As last week neared its conclusion, Transocean LTD (NYSE:RIG) CFO Esa Ikaheimonen stood before analysts at Barclay’s CEO Energy-Power Conference and presented a cogent look at the directions he perceives for his company. While Transocean LTD (NYSE:RIG)’s still relatively new finance chief was appearing at the event, which was billed as a gathering of chief executives, it’s unlikely that the company’s CEO Steven Newman could have provided a more solid look at the offshore driller.
Transocean LTD (NYSE:RIG) is, as most Fools recognize, the biggest member of the drilling contractor contingent. Ikaheimonen noted that the company has been purposefully less aggressive than many of its peers — including SeaDrill (NYSE:SDRL), where he served as CFO before joining the bigger company — in adding expensive units to its fleet. Nevertheless, as he said, management has been “focused on removing lower specification assets,” especially in it jack-up fleet.
Ikaheimonen met head-on the subject of “uncertainties” at the company. These include the still lingering aftermath of the 2010 explosion of the Macondo well, which the company was drilling in the Gulf of Mexico for BP (NYSE:BP) . He pointed out that Transocean LTD (NYSE:RIG) had earlier reached a settlement with the Department of Justice on civil and criminal liabilities. As a result, it has agreed to pay $1.4 billion in fines over a five-year period.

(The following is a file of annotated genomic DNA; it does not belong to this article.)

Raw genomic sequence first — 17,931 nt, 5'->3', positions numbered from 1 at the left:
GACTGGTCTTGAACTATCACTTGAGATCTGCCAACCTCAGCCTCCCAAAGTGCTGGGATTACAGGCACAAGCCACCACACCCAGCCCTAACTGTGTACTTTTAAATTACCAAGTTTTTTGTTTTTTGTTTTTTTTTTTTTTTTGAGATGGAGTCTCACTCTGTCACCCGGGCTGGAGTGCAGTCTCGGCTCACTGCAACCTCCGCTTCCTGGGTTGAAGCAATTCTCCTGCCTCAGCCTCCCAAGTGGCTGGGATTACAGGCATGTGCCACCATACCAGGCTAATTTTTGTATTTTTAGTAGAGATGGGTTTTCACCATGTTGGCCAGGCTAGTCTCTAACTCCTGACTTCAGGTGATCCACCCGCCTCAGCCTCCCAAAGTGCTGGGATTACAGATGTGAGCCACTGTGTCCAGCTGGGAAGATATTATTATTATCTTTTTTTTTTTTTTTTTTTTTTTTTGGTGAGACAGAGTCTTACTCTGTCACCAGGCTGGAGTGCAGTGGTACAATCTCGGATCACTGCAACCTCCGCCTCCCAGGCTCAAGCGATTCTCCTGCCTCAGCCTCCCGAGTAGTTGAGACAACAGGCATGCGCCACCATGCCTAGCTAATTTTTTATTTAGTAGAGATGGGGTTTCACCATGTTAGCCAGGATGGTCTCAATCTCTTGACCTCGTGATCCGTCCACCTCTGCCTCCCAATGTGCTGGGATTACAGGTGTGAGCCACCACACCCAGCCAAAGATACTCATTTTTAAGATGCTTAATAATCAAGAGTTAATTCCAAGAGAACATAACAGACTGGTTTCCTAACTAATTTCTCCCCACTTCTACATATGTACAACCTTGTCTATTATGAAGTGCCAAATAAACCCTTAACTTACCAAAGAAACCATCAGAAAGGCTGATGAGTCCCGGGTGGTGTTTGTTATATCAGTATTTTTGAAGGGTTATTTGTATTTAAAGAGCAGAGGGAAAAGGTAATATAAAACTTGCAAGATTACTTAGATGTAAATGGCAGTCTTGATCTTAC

Phase 1 of a federal trial on the responsibilities that led to the blowout concluded in New Orleans four months ago, although no decision on that phase has been rendered. A second phase of the trial will begin later this month. Transocean LTD (NYSE:RIG) has already received indemnification by BP in the event of findings of either negligence or gross negligence against the driller.
A second item of litigation, involving a November 2011 oil spill at the Frade Field, offshore Brazil, where Transocean LTD (NYSE:RIG) was drilling for Chevron (NYSE:CVX), was settled the day after the Braclay’s presentation. While Transocean has been absolved of financial responsibility, Chevron will pay a comparatively modest $130 million in compensatory actions.
Much of the rest of the presentation centered upon key strategic steps being taken to strengthen the company:
- As Ikaheimonen said, “The first one is to fix margins.” That’s clearly an appropriate objective, since the company’s trailing-twelve-month operating margin sits slightly below 18%, compared with about 34% for
Diamond Offshore Drilling Inc (NYSE:DO), typically considered its primary rival, and 41% for Seadrill. The approaches being enacted to reach this target include improved rig utilization (with an avowed target of 95%), a reduction of onshore expenses by about $300 million by 2015, and cutting into the $5 billion pool of offshore expenses.